Covering more than 70 percent of the Earth’s surface, our oceans and seas provide a vast landscape for defense, commerce, transportation, offshore drilling, research, environmental cleanup, and much more.
As a result, there are approximately 180,000 large ships at sea at any given moment. This number has increased by 60 percent between 1992 and 2012, according to a 2014 article published by the American Geophysical Union.
The International Maritime Organization also noted in their United Nations profile that 90 percent of the word’s trade is carried by sea.
To help best manage this large amount of increasing traffic, today’s maritime organizations rely on Automatic Identification Systems (AIS) to identify vessels and avoid collisions.
Although AIS technology has improved safety at sea, major incidents still happen today. These dangerous and sometimes deadly incidents reinforce the need for access to real-time course, speed, and position data to prevent future collisions in our increasingly over-crowded sea trade corridors.
While AIS data certainly helps mitigate the challenge on the front end, the data must be processed for it to properly visualize hundreds of thousands of plot positions . As the amount of maritime data grows exponentially with the rising demand for global trade, data processing becomes more difficult to manage.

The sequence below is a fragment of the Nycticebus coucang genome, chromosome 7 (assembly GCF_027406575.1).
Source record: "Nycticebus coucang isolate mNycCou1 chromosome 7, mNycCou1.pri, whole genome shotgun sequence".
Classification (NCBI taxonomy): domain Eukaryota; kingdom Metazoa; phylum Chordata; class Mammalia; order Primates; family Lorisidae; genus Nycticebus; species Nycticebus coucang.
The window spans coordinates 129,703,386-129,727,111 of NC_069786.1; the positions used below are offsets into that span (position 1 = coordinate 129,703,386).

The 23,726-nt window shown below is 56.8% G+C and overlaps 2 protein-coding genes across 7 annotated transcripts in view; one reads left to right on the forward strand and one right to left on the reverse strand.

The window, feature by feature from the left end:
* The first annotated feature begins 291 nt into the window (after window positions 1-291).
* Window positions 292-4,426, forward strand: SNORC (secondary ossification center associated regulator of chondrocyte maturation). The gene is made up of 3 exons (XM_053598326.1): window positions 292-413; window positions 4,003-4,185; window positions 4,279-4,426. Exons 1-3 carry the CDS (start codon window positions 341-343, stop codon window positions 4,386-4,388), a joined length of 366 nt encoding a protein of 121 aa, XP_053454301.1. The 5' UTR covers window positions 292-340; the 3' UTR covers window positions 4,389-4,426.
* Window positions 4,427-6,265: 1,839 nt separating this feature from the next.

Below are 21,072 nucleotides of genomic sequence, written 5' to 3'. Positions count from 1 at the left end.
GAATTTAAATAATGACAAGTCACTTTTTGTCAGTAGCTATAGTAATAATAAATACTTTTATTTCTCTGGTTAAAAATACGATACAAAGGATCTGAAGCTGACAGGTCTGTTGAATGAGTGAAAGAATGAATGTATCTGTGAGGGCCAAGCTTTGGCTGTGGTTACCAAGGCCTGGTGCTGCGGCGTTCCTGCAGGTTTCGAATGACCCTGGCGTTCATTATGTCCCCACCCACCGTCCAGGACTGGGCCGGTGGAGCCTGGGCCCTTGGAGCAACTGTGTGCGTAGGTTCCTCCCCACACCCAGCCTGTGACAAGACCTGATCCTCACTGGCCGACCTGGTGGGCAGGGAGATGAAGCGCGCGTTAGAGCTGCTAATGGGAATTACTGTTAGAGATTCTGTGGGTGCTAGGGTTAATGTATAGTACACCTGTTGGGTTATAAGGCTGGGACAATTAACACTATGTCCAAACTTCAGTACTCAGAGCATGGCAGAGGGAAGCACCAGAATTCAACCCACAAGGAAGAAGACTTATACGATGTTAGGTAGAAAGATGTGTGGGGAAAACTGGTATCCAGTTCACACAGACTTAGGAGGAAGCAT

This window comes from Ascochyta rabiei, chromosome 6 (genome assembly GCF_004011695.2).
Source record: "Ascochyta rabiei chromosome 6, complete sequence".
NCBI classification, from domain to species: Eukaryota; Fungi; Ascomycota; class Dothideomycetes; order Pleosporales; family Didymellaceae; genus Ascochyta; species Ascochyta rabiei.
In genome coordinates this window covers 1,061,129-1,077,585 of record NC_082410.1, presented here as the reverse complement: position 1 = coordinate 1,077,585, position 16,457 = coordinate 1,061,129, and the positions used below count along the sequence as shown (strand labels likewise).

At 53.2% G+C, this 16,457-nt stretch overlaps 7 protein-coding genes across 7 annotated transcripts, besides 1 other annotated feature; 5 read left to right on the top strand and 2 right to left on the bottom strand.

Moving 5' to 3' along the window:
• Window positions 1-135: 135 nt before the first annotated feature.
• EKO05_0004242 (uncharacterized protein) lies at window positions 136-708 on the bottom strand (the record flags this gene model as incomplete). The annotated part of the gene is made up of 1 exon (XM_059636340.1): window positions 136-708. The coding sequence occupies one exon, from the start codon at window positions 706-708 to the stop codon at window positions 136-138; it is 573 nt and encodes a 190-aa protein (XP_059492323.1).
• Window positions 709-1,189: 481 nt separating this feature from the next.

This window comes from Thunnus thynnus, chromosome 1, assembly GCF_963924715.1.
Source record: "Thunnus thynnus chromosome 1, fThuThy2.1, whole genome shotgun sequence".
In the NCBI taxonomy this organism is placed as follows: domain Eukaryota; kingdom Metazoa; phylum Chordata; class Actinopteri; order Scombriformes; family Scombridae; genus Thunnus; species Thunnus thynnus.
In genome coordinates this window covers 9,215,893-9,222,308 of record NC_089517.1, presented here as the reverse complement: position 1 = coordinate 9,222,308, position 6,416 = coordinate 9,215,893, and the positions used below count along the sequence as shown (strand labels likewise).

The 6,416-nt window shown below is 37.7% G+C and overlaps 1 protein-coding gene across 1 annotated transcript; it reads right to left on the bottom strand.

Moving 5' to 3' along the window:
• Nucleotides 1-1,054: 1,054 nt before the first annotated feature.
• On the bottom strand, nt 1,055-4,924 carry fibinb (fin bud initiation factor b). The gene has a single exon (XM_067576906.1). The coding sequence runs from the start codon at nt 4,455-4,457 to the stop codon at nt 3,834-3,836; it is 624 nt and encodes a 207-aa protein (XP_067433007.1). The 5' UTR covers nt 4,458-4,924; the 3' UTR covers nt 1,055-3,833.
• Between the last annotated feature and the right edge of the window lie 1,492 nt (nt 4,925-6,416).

These were the key themes in a recent Maritime Executive guest article by Frédéric Houbie, a Senior Product Manager at Hexagon’s Geospatial division. The article also highlights a number of maritime scenarios that could benefit from advanced data analytics and visualization solutions.
The following are more details about the solutions, videos, and case studies by Hexagon’s Geospatial division that are highlighted in the article:
- Enhancing AIS Data Usage: Solutions by Hexagon’s Geospatial division help maritime customers access AIS data to understand competitors’ fleet movements and optimize their own operations.
- Detecting Illegal Fishing Practices: Using our solutions, Capgemini SE built a tool to identify unusual behavior at sea, such as load transfers between ships in the middle of the ocean.
- Tracking and Creating New Arctic Shipping Routes:With the Arctic region becoming more of a commercially viable shipping route during the summer months, our Luciad Portfolio solutions can help devise routes with minimal impact on Large Marine Ecosystems and track all other shipping traffic in the region.
From onboard and fishery surveillance to coast guard systems, waterway management, and pollution tracking, Hexagon’s Geospatial division offers cutting-edge data analysis and visualization solutions for the maritime industry, ensuring the safety of our seas, while also aiding global commerce and product distribution.